Why limited vision isn't a limit to photography

We speak to Tammy Ruggles, a photographer who is legally blind

If there is one capability that is synonymous with photography, it is that of being able to see. But what happens should you begin to lose your vision, or if you decide that sight loss shouldn't be a barrier to practising the artistic discipline of your choice? With over two million people in the UK living with some form of sight loss, that's a huge pool of potential talent being left to stagnate. And it doesn't have to be left to waste. There are options and choices and ways and means. We spoke to Tammy Ruggles, a fine art photographer from Kentucky who happens to be legally blind, about her photography and how her sight loss has not prevented her from creating pictures. 

Tammy, could you tell us a little about yourself, please? Who are you, where are you from, and what do you do?

I'm Tammy Ruggles. I was born in Kentucky, but spent kindergarten, first, and second grades in Cleveland, Ohio. After that, I was raised in Kentucky, living in both rural areas, and in small Kentucky cities like Morehead and Maysville.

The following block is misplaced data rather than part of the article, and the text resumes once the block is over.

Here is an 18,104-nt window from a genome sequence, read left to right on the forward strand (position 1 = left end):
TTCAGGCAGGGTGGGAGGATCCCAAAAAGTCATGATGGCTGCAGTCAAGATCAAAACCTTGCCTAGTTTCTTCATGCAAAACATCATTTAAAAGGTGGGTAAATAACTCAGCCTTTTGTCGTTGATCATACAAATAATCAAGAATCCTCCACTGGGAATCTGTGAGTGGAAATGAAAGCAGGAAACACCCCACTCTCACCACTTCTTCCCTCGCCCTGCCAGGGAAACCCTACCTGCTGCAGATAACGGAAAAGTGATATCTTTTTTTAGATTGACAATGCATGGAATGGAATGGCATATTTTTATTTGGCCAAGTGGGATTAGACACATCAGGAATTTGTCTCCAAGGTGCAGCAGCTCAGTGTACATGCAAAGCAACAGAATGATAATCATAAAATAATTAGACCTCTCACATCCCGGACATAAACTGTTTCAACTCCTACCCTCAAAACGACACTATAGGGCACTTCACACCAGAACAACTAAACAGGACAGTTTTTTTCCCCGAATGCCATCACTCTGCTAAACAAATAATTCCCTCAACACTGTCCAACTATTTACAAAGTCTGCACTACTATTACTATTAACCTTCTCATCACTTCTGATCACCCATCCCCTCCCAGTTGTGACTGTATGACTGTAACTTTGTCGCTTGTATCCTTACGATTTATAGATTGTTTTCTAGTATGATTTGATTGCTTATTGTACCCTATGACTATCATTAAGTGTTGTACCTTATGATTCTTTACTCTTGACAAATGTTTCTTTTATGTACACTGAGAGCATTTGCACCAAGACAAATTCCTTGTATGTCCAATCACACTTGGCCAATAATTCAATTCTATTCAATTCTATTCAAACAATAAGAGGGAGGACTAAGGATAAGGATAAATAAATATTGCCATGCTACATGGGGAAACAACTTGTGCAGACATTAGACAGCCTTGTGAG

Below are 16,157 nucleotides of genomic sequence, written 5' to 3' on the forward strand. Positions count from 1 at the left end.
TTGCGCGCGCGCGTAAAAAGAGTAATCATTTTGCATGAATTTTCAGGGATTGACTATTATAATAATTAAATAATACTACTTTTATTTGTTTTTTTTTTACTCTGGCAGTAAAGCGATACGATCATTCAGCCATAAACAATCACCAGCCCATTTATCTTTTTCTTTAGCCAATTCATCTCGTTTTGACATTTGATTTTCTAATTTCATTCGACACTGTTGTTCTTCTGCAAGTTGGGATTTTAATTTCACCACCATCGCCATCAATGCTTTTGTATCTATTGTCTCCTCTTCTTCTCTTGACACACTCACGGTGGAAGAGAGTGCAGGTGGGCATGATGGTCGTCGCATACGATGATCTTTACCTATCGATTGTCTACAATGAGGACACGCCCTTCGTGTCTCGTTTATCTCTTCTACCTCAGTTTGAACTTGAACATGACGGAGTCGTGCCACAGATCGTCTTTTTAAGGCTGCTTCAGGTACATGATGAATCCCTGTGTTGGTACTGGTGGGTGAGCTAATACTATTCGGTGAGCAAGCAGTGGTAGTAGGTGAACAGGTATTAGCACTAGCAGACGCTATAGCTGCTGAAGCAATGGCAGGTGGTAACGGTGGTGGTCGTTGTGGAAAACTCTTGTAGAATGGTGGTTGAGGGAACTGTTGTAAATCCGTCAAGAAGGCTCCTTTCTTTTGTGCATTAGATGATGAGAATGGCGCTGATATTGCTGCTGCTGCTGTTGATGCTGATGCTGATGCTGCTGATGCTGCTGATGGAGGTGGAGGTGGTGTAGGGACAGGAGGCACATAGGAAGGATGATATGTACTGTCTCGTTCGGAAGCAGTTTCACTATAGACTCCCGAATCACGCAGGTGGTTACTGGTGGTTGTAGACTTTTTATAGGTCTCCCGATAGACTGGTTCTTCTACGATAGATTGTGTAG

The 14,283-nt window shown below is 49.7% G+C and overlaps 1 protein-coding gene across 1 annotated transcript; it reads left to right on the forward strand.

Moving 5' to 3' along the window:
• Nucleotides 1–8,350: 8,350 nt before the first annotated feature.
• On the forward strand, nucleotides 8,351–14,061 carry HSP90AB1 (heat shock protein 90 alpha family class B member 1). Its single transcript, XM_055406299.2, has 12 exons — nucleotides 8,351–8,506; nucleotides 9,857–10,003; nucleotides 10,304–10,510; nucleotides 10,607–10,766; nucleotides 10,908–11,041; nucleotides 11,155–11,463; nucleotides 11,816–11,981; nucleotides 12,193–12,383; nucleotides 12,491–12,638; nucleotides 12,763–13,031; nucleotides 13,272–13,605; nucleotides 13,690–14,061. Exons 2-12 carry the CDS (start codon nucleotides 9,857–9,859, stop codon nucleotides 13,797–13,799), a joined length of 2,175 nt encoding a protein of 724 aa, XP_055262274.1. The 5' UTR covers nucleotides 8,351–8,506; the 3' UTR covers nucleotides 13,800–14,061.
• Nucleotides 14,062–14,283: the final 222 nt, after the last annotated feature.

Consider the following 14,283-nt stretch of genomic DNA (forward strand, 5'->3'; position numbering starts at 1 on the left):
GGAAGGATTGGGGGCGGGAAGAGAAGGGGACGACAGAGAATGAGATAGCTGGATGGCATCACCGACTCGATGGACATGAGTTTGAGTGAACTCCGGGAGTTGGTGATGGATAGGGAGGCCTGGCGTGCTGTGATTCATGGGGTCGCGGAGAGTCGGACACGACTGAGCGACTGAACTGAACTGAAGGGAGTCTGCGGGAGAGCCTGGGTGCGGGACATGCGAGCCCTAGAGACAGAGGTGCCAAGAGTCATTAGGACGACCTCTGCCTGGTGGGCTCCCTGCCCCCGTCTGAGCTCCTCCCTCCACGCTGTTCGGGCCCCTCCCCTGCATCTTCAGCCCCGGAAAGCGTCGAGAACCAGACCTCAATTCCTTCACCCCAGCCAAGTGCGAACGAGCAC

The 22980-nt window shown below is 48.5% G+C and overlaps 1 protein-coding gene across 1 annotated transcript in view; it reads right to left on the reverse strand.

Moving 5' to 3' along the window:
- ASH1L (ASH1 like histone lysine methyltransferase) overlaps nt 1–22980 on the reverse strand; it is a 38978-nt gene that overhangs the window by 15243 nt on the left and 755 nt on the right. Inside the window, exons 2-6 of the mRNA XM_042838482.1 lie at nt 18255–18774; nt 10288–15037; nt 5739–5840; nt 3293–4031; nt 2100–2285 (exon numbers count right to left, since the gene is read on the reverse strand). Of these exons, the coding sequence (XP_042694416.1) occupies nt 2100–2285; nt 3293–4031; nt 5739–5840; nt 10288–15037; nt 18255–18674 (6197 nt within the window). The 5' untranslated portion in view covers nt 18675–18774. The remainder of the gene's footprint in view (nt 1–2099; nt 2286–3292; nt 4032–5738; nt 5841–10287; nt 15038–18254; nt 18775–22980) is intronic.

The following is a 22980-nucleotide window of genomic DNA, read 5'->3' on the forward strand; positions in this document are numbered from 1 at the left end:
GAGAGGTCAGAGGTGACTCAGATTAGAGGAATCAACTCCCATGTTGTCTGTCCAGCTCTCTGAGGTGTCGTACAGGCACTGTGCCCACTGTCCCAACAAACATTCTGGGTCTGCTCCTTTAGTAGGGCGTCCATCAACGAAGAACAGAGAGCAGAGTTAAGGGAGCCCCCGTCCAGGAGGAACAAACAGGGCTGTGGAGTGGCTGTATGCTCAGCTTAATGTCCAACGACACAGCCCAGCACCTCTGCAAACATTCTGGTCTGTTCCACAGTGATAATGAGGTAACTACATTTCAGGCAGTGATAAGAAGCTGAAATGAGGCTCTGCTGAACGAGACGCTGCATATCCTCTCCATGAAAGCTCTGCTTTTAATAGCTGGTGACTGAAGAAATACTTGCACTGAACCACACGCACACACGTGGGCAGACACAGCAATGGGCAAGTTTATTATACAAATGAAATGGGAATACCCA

I was born with a blinding disease known as retinitis pigmentosa (RP), a disorder that affects the retinas and causes sight loss as time goes by. I’m legally blind now, but wasn’t always. There was a time I could drive, read regular print, and see well enough to sketch. I earned two degrees so that I could practice social work, but lost my position when I became legally blind.

Tammy, by Jill Jarrett

Tammy, by Jill Jarrett

After that, freelance writing became a part-time career. When I could no longer sketch, I discovered via a suggestion from a Facebook friend that I could finger paint. This was in 2013, which was the same year that I resumed photography, thanks to a point-and-shoot camera, a 47-inch computer monitor, and my remaining vision.

Although photography was an interest to me as a teenager and young adult, I couldn’t do it the way I wanted due to my visual impairment, as RP includes night blindness. I couldn’t see in a darkroom to develop photos, nor read the settings on a camera to shoot manually. I settled for taking family snapshots with a disposable camera. There is nothing wrong with that, and I liked doing that, but it wasn’t the creative, artistic kind of photography I wished I could do.

There are probably a few of our readers who aren't sure what the term 'legally blind' means. Would you mind explaining, please?